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Subject: Ramping noobs up to Here I Stand rss

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Erik Johnson
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I have been singing the praises of Here I Stand to some friends of mine (two couples). Today when I shared my excitement about the reprint and finally getting a copy myself, I asked if they wanted to play. To my surprise, both of the wives enthusiastically agreed. I have mentioned in the past that this game takes a good while to play, but they are undeterred. So including my wife, I have 6 people not only willing but excited to play.

How do I prepare them for it?

My wife will kick my butt in Twilight Struggle, so I'm not too worried about her. But the other 2 couples have much more limited game experience - mostly gateway Euros. One of the women doesn't even have that much experience.

What can I play with them to get them ready for Here I Stand?
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John Weber
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My suggestion is you get all the players to select a side to play in advance. Then give them something to think about, such as the victory conditions and/or strategy tips for that side -- I believe there may be something posted to help here on BGG, perhaps also it's included in the game rules. Not everyone needs to know all the rules, just those that would mainly affect their side. The Ottoman player needs to know about Piracy and how that works, the Papal players needs to know about burning debaters, making deals in exchange for more cards by threatening excommunication, while the English, Hapsburgs and French all need to know about exploring the New World, etc. You probably want to have the person who is most familiar and experienced with the game to be the Hapsburgs, since they have to deal with more rules (combat, religious strife, exploration, etc) than anyone else. If you are planning on starting from the beginning, I find it's helpful to pick a set number of turns as your objective to play (at least four, hopefully five, is a good target), and then make sure whoever is the Protestants is a fairly strong and aggressive player because they have the burden of attack at the start since they start with like ZERO VPs on turn one. That way you should have a fairly close game, as the game mechanism with alliances and such make the game somewhat self-balancing.
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Chester
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Wow, interesting dilemma.

I'd definitely get them copies of the C3i 18 article about learning HIS in 20 minutes. You could either have them read it, or explain it to them. Its not necessary for all players to know how all factions work. Don't let them try to read the rulebook themselves though, it will scare them away!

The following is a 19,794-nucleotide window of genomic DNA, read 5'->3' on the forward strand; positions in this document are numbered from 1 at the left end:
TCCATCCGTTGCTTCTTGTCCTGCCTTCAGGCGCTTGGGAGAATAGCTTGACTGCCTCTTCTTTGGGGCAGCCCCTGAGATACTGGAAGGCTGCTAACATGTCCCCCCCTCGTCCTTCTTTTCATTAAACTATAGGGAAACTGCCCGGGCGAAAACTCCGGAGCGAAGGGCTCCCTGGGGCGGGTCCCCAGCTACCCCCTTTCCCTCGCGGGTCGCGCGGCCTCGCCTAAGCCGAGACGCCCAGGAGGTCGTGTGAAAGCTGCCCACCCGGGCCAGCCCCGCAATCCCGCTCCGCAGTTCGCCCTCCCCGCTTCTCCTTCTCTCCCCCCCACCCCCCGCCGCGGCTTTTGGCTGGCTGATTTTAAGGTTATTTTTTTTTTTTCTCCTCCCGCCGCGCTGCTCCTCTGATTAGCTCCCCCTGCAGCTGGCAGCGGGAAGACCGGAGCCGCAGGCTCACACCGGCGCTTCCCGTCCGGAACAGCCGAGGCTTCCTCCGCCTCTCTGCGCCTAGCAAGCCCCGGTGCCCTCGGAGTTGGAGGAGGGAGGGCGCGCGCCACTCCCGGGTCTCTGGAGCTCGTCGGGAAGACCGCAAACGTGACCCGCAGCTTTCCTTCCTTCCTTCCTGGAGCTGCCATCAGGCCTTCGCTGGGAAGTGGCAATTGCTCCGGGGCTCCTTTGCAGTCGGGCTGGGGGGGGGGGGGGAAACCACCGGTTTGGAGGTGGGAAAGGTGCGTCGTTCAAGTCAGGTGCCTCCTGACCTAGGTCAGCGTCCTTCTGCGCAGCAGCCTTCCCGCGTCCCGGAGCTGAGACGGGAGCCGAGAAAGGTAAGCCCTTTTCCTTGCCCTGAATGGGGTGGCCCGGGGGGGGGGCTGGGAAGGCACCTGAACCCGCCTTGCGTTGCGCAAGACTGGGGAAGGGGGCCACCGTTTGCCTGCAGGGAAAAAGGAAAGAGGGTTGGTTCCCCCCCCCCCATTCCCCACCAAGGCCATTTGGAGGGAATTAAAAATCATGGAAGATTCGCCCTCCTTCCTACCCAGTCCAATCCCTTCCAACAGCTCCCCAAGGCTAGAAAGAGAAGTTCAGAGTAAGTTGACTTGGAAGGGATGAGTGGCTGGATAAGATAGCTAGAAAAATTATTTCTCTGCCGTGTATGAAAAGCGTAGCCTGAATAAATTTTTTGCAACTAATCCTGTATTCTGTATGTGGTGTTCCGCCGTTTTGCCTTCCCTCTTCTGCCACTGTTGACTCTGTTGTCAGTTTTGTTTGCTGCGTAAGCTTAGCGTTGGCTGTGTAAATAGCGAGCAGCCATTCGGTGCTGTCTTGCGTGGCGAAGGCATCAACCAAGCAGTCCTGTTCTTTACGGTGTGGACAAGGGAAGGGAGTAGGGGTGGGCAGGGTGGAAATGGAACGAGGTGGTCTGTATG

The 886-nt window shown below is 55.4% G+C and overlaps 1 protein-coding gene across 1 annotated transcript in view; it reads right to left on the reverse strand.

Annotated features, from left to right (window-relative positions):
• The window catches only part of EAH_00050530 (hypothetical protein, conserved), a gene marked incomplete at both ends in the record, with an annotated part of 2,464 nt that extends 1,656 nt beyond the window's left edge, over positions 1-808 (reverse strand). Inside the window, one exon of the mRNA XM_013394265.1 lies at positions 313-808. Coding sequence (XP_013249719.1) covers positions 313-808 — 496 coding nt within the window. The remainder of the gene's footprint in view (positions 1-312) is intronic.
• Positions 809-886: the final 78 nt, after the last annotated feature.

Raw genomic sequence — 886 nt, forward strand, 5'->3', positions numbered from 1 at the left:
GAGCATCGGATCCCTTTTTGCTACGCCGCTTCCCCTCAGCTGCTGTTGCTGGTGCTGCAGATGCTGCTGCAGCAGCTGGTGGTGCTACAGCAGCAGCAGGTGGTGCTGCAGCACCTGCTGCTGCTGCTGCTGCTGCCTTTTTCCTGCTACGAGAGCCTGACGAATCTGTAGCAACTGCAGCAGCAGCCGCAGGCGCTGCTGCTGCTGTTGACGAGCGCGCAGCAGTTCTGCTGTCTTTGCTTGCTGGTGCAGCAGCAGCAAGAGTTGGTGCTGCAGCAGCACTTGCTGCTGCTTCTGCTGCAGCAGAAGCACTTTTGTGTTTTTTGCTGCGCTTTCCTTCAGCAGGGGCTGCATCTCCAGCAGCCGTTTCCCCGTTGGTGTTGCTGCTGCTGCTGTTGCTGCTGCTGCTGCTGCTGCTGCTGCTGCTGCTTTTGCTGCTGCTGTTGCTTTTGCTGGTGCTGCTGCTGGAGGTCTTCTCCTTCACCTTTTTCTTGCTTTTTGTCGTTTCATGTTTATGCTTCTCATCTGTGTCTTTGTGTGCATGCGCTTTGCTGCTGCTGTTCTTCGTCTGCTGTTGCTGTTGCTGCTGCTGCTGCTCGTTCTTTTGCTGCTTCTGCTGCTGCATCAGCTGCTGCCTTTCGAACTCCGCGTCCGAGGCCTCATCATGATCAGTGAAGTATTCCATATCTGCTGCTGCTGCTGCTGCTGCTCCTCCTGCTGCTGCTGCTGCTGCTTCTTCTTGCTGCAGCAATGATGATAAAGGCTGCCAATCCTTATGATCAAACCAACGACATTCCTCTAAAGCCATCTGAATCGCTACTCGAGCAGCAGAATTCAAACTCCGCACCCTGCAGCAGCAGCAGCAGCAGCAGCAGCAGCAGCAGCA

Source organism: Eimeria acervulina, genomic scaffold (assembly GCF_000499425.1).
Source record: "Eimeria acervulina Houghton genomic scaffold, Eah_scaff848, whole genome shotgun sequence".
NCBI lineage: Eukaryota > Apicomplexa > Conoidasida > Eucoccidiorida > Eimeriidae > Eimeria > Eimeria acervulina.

As for 'intro' games....hmmmm. I really can't think of a light multiplayer game that uses cards. I think you may be best off just jumping in with a teaching game where you agree to play only one turn, before the 'real game'. I think diplomacy has to be the hook, so be sure to play a turn from the later scenario so you can have a full diplomacy phase.

There are lots of other games they COULD play, but I really see nothing that is particularly preparatory.

One of my first Euros was die Macher. No intro. It was the enthusiasm of my teacher which carried it. I had no idea I should have ramped up to it, or that it was "long" or "heavy". I just had fun and wanted to play it again. I think if you're well-prepared, patient, have good player aids for people, keep the first session more limited (not a full game) and allow breaks for food, etc, completely away from the game it will go better.
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Erik Johnson
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Quote:
Don't let them try to read the rulebook themselves though, it will scare them away!


I think this is spot on. The game is much easier than the rules make it look. They look complicated because they spend so much time with special cases and exceptions, but most things are really pretty simple on the face of it.

Quote:
One of my first Euros was die Macher. No intro. It was the enthusiasm of my teacher which carried it. I had no idea I should have ramped up to it, or that it was "long" or "heavy". I just had fun and wanted to play it again. I think if you're well-prepared, patient, have good player aids for people, keep the first session more limited (not a full game) and allow breaks for food, etc, completely away from the game it will go better.


I tried to get my wife and a (different) couple to play Die Macher, but I had made such a big deal about how it was this Grand Daddy Euro that was so intricate. I think I accidentally made it intimidating. I don't want to repeat that mistake. I'm planning on lots of player aids, and we always break for food.

I was thinking about trying it over a weekend. A rules explanation and a turn from the later scenario on Friday night to get their feet wet, and then a reset with the same powers to start the game on Saturday, playing for the evening only. After 5 hours or so, calling it before everyone gets too tired of the game, and coming back to finish on Sunday. Luckily, we all live in the same neighborhood, so this should be very doable.

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Erik Johnson
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Quote:
My suggestion is you get all the players to select a side to play in advance. Then give them something to think about, such as the victory conditions and/or strategy tips for that side


I want to do this, but don't want to intimidate them with the rulebook. How can I get them to learn about their own powers easily? Can someone point me to a good file or aid for this?